Dataset of Sun-Synchronous Orbit Satellites in Space
This dataset contains 1218 entries.

  Overview

This is a dataset of Sun-Synchronous satellites, based on UCS Satellite Database compiled by the Union of Concerned Scientist (UCS).

Most Sun-Synchronous satellites are launched for commercial use (57.7%) and for the purpose of earth observation (56.4%).


  Data Table

Preparing data

  More..

Insights from the Sun-Synchronous satellite dataset

  Which year saw the most Sun-Synchronous satellites launched?

That year is 2021, which saw 296 Sun-Synchronous satellites launched.

  Who operates or owns the most Sun-Synchronous satellites?

Planet Labs, Inc. owns/operates the most number of Sun-Synchronous satellites (182 - 14.9% of the satellites in this dataset).

  Which country operates or owns the most Sun-Synchronous satellites?

USA owns/operates the most number of Sun-Synchronous satellites (523 - 42.9% of the satellites in this dataset).

  Which rocket has delivered the most Sun-Synchronous satellites to space?

The rocket that has delivered the most Sun-Synchronous satellites to space is Falcon 9 which has delivered 256 satellites (21.0%).

  Which launch site has launched the most Sun-Synchronous satellites to space?

The launch site that has delivered the most Sun-Synchronous satellites to space is Cape Canaveral which has launched 226 Sun-Synchronous satellites (18.6%).

  Apogee, Perigee & Period

The perigees (point of the orbit closest to the Earth's center of mass) of the satellites range from 334km to 35,751km, with the average perigee being 587.9km from the Earth, while the apogees (point of the orbit farthest from the Earth's center of mass) of the satellites range from 347km to 35,824km, with the average apogee being 608.2km from the Earth. The longest period a satellite takes to orbit around the Earth is 1,436 minutes.

  Satellite Mass

The launch masses (include fuel) of the satellites range from 1kg to 20,000kg, while the dry masses (excluding fuel) of the satellites range from 1kg to 3,750kg.


Highlights on some of the government satellites:

RAAF M2 Pathfinder.

M2 CubeSat Separation and Formation Flying

RAAF M2 Pathfinder is a civil and military satellite operated by University of New South Wales and Department of Defence (Australia) for the purpose of technology development.

Delivered via Electron (launch vehicle) from Rocket Lab Launch Complex 1, it was launched into space on 13 June 2020 and orbits the Earth as a sun-synchronous LEO satellite. RAAF M2 Pathfinder was constructed by University of New South Wales (Australia).

RAAF M2 Pathfinder has a launch mass of 9 kg and orbits around the Earth with the COSPAR ID 2020-037E and NORAD ID 45727.

Taking 97 minutes to orbit the Earth, the satellite's perigee, which is the point of the orbit closest to the Earth's center of mass, is 586km while its apogee, which is the point of the orbit farthest from the Earth's center of mass, is 602km. The eccentricity of the orbit is 1.15E-03 and it orbits at an inclination of 98 degrees to the equatorial plane of the Earth.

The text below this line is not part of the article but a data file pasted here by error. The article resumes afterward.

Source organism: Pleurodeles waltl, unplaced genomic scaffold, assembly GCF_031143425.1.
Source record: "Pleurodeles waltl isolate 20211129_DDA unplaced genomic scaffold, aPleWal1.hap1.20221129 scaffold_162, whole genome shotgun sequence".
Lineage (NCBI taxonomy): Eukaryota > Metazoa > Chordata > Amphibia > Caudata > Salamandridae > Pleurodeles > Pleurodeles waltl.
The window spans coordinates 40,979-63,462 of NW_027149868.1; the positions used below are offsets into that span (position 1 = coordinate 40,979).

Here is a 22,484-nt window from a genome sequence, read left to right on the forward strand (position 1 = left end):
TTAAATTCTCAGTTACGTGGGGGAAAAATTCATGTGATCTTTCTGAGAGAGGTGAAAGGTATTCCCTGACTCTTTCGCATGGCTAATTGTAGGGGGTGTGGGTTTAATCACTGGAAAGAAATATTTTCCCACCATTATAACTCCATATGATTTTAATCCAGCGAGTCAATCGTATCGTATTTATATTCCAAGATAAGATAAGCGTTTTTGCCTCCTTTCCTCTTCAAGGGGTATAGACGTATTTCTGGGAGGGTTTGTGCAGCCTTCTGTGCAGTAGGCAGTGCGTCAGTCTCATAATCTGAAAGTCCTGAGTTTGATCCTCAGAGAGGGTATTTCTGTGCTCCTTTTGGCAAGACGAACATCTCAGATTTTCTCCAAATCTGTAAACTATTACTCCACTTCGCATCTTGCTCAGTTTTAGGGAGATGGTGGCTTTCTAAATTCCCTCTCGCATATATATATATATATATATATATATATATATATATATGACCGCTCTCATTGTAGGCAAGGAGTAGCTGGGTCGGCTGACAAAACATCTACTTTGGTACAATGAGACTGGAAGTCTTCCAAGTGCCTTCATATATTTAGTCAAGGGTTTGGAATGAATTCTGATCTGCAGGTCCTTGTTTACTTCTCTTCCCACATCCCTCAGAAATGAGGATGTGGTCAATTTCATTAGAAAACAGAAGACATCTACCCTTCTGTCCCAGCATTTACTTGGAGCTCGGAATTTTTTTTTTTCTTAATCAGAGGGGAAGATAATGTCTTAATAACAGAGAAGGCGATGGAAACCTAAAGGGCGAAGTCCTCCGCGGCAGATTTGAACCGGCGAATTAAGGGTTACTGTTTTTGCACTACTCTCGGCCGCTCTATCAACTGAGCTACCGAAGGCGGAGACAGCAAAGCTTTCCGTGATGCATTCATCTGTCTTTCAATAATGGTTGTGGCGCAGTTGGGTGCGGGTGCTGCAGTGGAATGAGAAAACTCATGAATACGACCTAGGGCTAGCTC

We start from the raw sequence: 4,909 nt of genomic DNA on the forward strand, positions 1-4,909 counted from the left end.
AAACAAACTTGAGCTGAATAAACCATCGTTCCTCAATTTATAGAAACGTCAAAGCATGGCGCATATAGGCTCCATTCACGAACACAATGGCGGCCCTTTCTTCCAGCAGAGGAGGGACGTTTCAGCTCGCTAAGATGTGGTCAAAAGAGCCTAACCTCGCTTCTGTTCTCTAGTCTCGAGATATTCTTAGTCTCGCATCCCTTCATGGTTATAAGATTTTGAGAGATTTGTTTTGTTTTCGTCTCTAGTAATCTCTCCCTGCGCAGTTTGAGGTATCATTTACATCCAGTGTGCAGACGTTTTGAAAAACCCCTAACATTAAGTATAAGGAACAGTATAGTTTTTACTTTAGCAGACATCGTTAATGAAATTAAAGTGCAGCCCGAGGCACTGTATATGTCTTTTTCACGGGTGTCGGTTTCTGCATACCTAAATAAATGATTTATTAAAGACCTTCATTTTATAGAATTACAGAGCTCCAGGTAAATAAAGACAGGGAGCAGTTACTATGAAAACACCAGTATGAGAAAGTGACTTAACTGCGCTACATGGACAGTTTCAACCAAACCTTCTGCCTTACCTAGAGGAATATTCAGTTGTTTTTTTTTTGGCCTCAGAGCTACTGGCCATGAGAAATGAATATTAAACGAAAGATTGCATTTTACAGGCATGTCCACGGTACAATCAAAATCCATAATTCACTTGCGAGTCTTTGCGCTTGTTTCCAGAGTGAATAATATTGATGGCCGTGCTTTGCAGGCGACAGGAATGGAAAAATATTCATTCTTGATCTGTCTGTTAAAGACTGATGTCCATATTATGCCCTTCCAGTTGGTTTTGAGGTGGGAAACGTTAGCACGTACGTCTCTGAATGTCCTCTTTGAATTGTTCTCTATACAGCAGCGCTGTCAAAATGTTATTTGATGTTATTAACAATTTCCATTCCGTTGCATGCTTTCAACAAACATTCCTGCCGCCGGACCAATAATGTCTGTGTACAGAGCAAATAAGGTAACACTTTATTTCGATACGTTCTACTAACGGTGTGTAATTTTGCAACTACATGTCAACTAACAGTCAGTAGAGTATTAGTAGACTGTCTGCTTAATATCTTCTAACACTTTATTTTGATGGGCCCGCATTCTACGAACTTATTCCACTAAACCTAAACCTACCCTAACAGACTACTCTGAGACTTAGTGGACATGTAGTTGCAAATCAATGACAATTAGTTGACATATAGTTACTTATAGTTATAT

Compare RAAF M2 Pathfinder with Starlink-2709 from USA.

 Compare RAAF M2 Pathfinder with ORBCOMM FM-20 from USA.


SALSAT.

Spectrum Analysis from the Low Earth Orbit – The SALSAT (Spectrum AnaLysis SATellite) Missio

  Third heaviest satellite launched by Technical University Berlin into space at 12 kg

Operated by Technical University Berlin of Germany, SALSAT is a civil satellite launched for the purpose of space science.

Constructed by Technical University Berlin (Germany), it was launched into space on 28 September 2020 using Soyuz-2.1b as the launch vehicle from Plesetsk Cosmodrome. SALSAT orbits around the Earth as a sun-synchronous LEO satellite.

SALSAT has a launch mass of 12 kg and orbits around the Earth with the COSPAR ID 2020-068K and NORAD ID 46495.

Taking 96 minutes to orbit the Earth, the satellite's perigee, which is the point of the orbit closest to the Earth's center of mass, is 546km while its apogee, which is the point of the orbit farthest from the Earth's center of mass, is 568km. The eccentricity of the orbit is 1.59E-03 and it orbits at an inclination of 98 degrees to the equatorial plane of the Earth.

 

 Compare SALSAT with Cryosat-2 from ESA.

 Compare SALSAT with Aeolus from ESA.


SMAP.

SMAP Launch and Deployment Sequence

Operated by National Aeronautics and Space Administration (NASA) of USA, SMAP is a government satellite launched for the purpose of earth observation (Earth Science).

Constructed by Jet Propulsion Laboratory (NASA) (USA), it was launched into space on 31 January 2015 using Delta 2 as the launch vehicle from Vandenberg AFB. SMAP orbits around the Earth as a sun-synchronous LEO satellite.

SMAP is designed to operate in space for a lifetime of 3 years. It orbits around the Earth with the COSPAR ID 2015-003A and NORAD ID 40376.

With an orbital eccentricity of 1.85E-03, the satellite's perigee, which is the point of the orbit closest to the Earth's center of mass, is 660km while its apogee, which is the point of the orbit farthest from the Earth's center of mass, is 686km. It takes 98 minutes to orbit the Earth at an inclination of 98 degrees to the equatorial plane of the Earth.

 

 Compare SMAP with RCM-3 from Canada.

 Compare SMAP with Starlink-2153 from USA.


Starlink-3003.

Watch SpaceX deploy Starlink satellites in glorious view from space

  Heaviest satellite launched by SpaceX into space at 260 kg

Starlink-3003 is a commercial satellite operated by SpaceX (USA) for the purpose of communications.

A sun-synchronous LEO satellite, it was launched into space using Falcon 9 as the launch vehicle from Cape Canaveral on 30 May 2021. Starlink-3003 was constructed by SpaceX (USA).

With a launch mass of 260kg, Starlink-3003 is designed to operate in space for a lifetime of 4 years. It orbits around the Earth with the COSPAR ID 2021-059A and NORAD ID 48879.